We were also proud to support those working for a more just and fair world by donating to the National Urban League, in addition to playing our part in the #StopHateForProfit and #StopAAPIHate campaigns, which targeted hate speech and disinformation directly.
The events of 2020 highlighted the deep-seated problems of systemic racism, social injustice and inequities and raised them to the forefront of government, business and society. As a company that deeply believes in the importance of diversity, we were profoundly inspired by the powerful calls for social change and recommitted ourselves to creating a better world by creating a better Edgewell.
Edgewell CEO Rod Little is a budding Pritchard. Here he is in 2020 denouncing speech he doesn’t like and decrying “disinformation” on the Internet:
It has become clear that we must join the boycott of paid advertisement on Facebook and Instagram to ensure that our communities are safe from the spread of hate speech on their platforms. While Mark Zuckerberg’s recently announced changes makes us more hopeful of forthcoming progress, they alone are inadequate in effectively addressing the spread of hate and misinformation.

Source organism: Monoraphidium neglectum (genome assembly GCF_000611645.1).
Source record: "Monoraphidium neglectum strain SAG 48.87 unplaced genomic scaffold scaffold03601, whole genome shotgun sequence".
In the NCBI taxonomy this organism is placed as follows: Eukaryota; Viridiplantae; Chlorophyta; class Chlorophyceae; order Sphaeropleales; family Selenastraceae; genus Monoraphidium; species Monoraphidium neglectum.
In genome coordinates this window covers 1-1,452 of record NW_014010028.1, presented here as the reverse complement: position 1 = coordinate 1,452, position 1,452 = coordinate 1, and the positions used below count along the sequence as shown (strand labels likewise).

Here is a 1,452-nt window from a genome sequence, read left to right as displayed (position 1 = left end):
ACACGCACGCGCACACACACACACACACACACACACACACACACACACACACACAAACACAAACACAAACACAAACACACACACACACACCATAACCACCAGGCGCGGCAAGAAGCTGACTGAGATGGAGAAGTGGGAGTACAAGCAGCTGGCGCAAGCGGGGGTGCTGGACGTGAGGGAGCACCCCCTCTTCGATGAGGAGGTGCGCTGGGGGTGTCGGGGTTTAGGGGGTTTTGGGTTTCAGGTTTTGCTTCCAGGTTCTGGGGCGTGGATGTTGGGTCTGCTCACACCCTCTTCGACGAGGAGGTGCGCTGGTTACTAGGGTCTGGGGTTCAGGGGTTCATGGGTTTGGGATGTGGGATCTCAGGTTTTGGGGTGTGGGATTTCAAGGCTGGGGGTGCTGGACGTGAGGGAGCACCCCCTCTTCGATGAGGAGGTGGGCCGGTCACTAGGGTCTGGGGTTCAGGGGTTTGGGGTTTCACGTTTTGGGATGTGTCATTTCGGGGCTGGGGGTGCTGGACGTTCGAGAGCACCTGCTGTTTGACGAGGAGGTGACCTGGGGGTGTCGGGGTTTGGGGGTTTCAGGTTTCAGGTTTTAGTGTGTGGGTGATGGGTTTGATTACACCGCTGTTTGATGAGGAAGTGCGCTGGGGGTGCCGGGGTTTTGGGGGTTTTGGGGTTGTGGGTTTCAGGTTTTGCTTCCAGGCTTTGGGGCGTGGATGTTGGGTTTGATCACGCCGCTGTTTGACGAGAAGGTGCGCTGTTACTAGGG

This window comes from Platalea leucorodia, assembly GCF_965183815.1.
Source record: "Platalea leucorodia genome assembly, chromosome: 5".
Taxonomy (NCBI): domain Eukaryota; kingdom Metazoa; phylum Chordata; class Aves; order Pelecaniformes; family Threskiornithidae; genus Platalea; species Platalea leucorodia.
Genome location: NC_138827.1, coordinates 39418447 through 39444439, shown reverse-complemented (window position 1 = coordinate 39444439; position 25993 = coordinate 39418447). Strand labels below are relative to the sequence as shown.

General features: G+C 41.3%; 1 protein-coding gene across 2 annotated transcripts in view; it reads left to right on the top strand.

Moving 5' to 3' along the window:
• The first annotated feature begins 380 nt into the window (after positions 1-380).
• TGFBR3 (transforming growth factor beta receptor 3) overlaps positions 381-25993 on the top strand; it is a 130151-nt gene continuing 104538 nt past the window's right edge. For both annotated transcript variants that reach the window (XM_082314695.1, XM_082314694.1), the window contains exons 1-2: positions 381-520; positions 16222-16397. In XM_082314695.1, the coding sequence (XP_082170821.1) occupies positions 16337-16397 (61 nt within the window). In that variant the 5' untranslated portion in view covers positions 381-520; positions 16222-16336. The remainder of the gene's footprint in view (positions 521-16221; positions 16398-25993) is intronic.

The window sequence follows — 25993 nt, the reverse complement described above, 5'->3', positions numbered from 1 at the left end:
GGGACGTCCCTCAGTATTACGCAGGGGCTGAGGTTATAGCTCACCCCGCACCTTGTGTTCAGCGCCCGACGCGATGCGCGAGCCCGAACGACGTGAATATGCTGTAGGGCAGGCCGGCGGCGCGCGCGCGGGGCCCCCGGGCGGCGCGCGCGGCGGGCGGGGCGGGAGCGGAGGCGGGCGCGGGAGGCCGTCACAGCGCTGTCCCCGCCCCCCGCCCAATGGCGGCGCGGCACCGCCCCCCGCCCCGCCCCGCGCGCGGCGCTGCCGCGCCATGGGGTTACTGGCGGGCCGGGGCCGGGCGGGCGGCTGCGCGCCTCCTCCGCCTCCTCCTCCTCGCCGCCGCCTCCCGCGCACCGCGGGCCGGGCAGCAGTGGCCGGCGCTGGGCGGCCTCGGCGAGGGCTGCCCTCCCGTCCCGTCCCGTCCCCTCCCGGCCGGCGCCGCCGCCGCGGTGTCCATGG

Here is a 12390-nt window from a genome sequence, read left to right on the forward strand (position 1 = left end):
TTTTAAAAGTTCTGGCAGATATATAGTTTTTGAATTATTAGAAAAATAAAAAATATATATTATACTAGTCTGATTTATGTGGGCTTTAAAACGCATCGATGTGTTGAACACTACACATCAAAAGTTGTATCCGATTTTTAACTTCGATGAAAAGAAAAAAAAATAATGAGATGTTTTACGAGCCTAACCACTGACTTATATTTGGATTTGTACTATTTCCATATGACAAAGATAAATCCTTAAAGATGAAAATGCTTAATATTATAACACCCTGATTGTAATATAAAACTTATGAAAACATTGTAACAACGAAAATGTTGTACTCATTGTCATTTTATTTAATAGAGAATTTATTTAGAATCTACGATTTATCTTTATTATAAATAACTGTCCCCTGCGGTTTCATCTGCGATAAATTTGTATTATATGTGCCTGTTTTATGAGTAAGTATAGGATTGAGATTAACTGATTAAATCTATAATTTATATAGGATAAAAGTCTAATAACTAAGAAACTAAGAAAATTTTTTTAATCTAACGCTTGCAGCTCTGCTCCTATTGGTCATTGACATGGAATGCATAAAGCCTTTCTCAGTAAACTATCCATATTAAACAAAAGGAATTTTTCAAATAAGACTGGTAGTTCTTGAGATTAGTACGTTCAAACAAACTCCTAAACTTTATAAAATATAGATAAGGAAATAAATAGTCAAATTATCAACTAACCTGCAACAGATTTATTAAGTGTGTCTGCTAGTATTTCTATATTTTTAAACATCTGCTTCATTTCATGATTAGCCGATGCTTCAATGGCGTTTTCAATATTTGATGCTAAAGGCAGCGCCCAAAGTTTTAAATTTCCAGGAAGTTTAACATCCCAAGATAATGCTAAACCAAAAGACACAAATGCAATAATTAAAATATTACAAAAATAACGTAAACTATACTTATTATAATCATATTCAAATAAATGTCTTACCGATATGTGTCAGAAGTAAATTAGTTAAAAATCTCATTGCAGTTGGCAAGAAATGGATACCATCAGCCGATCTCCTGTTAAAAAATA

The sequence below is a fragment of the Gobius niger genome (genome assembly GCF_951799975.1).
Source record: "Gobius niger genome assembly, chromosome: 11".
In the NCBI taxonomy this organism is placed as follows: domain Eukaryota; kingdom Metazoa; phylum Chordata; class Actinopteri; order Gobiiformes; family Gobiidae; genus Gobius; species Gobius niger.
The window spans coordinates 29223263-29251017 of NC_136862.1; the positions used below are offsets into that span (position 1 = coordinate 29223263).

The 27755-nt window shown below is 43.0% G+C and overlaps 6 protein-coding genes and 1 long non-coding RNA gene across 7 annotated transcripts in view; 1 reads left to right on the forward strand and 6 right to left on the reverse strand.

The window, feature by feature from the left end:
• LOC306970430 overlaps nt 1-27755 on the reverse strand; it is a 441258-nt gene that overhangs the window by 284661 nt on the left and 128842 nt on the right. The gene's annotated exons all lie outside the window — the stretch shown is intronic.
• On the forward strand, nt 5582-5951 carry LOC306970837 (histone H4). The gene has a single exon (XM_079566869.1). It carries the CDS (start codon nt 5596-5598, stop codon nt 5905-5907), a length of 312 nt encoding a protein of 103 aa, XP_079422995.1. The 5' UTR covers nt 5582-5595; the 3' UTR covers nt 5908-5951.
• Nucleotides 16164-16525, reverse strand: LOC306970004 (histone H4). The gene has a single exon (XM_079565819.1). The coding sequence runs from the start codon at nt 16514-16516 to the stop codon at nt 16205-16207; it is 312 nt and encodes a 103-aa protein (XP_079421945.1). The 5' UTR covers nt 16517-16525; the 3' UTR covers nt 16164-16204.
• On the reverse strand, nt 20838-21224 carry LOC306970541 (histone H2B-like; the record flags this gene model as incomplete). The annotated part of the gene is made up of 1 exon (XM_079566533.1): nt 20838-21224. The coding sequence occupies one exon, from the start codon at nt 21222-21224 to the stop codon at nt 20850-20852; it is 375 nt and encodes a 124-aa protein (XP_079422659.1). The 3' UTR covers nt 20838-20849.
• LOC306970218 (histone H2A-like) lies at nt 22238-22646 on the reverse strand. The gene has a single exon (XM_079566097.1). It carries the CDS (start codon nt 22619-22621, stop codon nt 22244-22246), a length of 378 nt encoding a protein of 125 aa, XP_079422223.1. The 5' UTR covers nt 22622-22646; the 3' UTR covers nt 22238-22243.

In 2018, the company initiated a “Schick Hydro Locker Room Talk” campaign featuring NBA star Kevin Love. The “new masculinity” operation chose the name “Locker Room Talk” in a deliberate swipe at President Trump over the infamous Access Hollywood tape, a recorded private conversation that conveniently became a national crisis in the minds of Democrats during the 2016 presidential election.
It’s not surprising that Little served as a global executive for P&G for 17 years, from 1997-2014. The men’s grooming industry seems to be a tight circle, with the big fish gobbling up any would-be major competitors.
Unilever, another funder of abortion trainers, purchased Dollar Shave Club in 2016.
A Feb. 22 Business Insider report reveals that the corporation has taken a bath on DSC:
The Dollar Shave Club deal marked the first time a global consumer-goods maker bought a direct-to-consumer brand, giving credibility to a host of nascent startups….